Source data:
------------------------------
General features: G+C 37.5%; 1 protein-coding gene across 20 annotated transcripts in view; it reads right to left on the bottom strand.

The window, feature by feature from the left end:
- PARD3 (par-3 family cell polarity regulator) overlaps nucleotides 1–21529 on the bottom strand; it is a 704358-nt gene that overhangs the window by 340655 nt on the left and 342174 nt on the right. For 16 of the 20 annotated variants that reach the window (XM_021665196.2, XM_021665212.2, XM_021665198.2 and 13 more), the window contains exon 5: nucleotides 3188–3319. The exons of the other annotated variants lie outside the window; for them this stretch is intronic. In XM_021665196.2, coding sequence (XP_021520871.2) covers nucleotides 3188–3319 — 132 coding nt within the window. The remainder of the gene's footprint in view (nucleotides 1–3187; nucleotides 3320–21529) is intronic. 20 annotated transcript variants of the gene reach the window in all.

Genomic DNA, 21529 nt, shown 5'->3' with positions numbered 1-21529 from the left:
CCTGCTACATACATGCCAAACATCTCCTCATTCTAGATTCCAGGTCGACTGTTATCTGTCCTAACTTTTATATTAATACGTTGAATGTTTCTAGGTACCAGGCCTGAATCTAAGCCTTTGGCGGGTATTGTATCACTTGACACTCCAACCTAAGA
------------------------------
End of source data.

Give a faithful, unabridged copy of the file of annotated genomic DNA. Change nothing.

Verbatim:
General features: G+C 37.5%; 1 protein-coding gene across 20 annotated transcripts in view; it reads right to left on the bottom strand.

The window, feature by feature from the left end:
- PARD3 (par-3 family cell polarity regulator) overlaps nucleotides 1–21529 on the bottom strand; it is a 704358-nt gene that overhangs the window by 340655 nt on the left and 342174 nt on the right. For 16 of the 20 annotated variants that reach the window (XM_021665196.2, XM_021665212.2, XM_021665198.2 and 13 more), the window contains exon 5: nucleotides 3188–3319. The exons of the other annotated variants lie outside the window; for them this stretch is intronic. In XM_021665196.2, coding sequence (XP_021520871.2) covers nucleotides 3188–3319 — 132 coding nt within the window. The remainder of the gene's footprint in view (nucleotides 1–3187; nucleotides 3320–21529) is intronic. 20 annotated transcript variants of the gene reach the window in all.

Genomic DNA, 21529 nt, shown 5'->3' with positions numbered 1-21529 from the left:
CCTGCTACATACATGCCAAACATCTCCTCATTCTAGATTCCAGGTCGACTGTTATCTGTCCTAACTTTTATATTAATACGTTGAATGTTTCTAGGTACCAGGCCTGAATCTAAGCCTTTGGCGGGTATTGTATCACTTGACACTCCAACCTAAGA